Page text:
Oct 7, 2020

. UX Tools .

3 min read

Research Terms Important to UX Designers

UX research doesn't follow a whole different nomenclature. But, it comes with its own set of lingo and jargon.

UX research doesn't follow a whole different nomenclature. But, it comes with its own set of lingo and jargon. Here, we have listed 16 research terms you will certainly come across as a UX designer: - **A/B testing**
It is the comparison of two different versions of the same product to see which one performs better. Commonly dubbed as split testing, it is employed mostly in the case of CTA associated dilemmas. - **Card Sorting**
Card sorting helps understand, evaluate, and eventually design the information architecture of a site. Typically, users are asked to organize various topics using cards and a Sharpie pen. Evidently, they come up with categorization and placement that make sense to them. - **Conversion Rate**
The conversion rate for any product or site denotes the percentage of users who complete the desired action. For instance, the targeted transaction will be the desired action if you operate an e-commerce business. Entire focus centers around conversion rate towards the business end of the product. - **Customer Experience**
A customer's journey from 'first contact' with the brand to purchase of the product is called customer experience (CX). It includes interactions with all touchpoints associated with the brand and how the user collectively feels about it. Multiple touch points include different products and channels. - **Diary Study**
Diary study targets the qualitative data generated from user interactions, behavior, and experience. It is the accumulated reports of user activities on the site. The study time can range anywhere between a few days to even a month. - **Design thinking**
Empathy and experimentation is the soul of design thinking. Through design thinking, you anticipate what future users want rather than relying on historical data. It's about taking bold risks based on instincts. - **Empathy Map**
Empathy maps help visualize feelings, behavior, and attitude of the end-user. The four quadrants of this collaborative tool explains what he/she is saying, thinking, doing, and feeling. You must listen to what the user does rather than what the user says. - **Engagement**
Engagement is the measure of drawing user attention and retaining it. Any design element (including button or menu) that keeps the user hooked to screen is crucial. Besides time spent on site, you must also factor in the clicks and CTA actions. - **Heat Map**
It is the graphical map of areas on the site that enjoys the most user attention. The warm-to-cool spectrum helps pinpoint where users are going. The hotter areas are where maximum user interaction happens. - **Mental Map**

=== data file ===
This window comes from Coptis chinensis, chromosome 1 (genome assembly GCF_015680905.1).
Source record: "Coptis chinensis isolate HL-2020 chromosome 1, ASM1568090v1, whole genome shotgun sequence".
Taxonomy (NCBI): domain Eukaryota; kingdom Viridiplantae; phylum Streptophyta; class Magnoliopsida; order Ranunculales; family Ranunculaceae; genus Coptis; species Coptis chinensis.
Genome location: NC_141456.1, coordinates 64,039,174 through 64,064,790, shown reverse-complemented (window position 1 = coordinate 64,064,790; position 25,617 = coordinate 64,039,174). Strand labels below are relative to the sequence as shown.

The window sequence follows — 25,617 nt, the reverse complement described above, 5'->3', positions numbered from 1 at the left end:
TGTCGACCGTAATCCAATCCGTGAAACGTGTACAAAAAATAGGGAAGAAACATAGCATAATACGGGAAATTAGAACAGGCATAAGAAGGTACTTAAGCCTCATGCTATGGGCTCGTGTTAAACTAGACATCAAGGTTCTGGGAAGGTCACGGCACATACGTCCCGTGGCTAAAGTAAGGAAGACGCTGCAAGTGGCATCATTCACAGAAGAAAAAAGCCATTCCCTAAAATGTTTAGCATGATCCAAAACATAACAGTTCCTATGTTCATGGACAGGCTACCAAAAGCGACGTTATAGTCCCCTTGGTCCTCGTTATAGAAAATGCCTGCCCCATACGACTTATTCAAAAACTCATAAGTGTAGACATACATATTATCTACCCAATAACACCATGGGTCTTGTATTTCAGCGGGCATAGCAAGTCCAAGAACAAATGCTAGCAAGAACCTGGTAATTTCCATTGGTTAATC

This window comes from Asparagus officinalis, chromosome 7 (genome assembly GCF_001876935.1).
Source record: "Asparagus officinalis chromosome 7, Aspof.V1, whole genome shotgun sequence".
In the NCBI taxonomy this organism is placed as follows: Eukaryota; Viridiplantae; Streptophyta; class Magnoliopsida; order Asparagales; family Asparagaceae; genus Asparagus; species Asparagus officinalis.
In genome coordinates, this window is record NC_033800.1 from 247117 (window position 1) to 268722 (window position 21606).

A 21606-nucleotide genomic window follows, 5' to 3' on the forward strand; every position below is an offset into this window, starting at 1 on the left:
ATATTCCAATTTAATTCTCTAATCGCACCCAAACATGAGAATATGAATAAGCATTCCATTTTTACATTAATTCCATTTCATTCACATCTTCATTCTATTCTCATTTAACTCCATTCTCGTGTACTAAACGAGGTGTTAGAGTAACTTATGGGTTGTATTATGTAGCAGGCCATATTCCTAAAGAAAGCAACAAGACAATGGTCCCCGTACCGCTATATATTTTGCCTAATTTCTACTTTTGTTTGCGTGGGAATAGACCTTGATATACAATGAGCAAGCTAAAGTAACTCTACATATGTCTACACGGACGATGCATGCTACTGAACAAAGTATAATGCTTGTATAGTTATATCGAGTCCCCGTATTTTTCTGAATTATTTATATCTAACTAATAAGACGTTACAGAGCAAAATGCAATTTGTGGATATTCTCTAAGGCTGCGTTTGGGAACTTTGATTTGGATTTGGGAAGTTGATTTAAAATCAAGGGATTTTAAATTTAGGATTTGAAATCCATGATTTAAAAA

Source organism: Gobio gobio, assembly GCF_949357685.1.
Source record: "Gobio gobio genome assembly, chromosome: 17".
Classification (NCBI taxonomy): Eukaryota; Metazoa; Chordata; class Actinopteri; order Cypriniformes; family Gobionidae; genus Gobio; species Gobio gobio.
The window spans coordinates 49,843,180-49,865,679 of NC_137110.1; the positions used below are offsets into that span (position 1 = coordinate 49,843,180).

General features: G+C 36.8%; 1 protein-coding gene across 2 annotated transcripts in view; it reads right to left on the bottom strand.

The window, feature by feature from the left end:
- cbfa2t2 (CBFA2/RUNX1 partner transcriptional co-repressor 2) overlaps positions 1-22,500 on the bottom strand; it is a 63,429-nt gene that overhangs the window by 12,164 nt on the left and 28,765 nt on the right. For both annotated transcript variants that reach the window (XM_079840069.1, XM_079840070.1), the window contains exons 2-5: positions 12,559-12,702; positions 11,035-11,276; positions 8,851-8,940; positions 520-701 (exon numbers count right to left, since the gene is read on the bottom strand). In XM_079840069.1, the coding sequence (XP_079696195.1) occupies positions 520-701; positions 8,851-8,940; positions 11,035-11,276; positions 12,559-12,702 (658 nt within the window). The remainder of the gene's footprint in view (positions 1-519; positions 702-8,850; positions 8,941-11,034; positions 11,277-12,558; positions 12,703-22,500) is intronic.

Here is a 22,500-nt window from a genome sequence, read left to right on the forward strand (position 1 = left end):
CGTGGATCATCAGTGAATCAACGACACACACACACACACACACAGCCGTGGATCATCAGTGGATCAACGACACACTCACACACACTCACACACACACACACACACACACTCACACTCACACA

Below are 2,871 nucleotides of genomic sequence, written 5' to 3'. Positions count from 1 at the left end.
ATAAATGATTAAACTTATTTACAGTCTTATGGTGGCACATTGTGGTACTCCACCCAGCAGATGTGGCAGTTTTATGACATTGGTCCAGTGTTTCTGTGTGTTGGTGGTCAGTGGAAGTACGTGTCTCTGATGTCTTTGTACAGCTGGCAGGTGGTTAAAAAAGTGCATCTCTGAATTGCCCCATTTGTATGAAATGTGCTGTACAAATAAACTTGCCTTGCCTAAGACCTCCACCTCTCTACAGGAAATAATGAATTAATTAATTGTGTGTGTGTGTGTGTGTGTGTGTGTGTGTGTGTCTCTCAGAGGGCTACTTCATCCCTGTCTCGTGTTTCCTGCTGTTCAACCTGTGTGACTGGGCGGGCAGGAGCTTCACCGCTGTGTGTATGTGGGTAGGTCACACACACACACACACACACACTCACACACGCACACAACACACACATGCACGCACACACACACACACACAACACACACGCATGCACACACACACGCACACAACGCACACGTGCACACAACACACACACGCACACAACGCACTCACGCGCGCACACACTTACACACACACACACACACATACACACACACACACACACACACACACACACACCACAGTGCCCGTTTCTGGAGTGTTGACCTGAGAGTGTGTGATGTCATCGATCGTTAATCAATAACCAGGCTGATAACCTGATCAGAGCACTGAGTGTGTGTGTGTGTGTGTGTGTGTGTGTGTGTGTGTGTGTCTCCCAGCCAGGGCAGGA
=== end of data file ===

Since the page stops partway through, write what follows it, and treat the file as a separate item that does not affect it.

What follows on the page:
A mental map measures the closeness of the site's functionality to the user's mental model. The closer it is, the higher is the perceived usability. UX designing is nothing but visualizing a solution, which is why mental mapping becomes so important. - **Information Architecture**
Information architecture (IA) deals with how the content is organized on the site. Anything from search navigation to structures to labels, play a part in IA. It takes user, content, and context into account. - **MVP**
Minimal Viable Product or MVP features just the essential features to launch any product. Further additions will be made down the line. Nevertheless, MVPs are handy to make a quick release and get the ball rolling. - **Qualitative research**
Qualitative research is the study of user behavior based on context and observation instead of numerical data or statistics. The research tools used are field research, personal interviews, and usability testing (in-person or remote usability testing) reports. - **Quantitative research**
Qualitative research is the study of user behavior based on numerical data or statistics instead of context and observation. The commonly used research tools are surveys, polls, and questionnaires. - **Usability testing**
Usability is the measure of how effectively and efficiently a user can interact with the interface. Usability testing evaluates how easy a product is to use and how satisfactorily a user can interact. It can be done either in person or remotely. - **User Flow**
It is the sequence of steps taken by the user in order to complete a task. Technically, ' top path' is naturally the user flow for the site.


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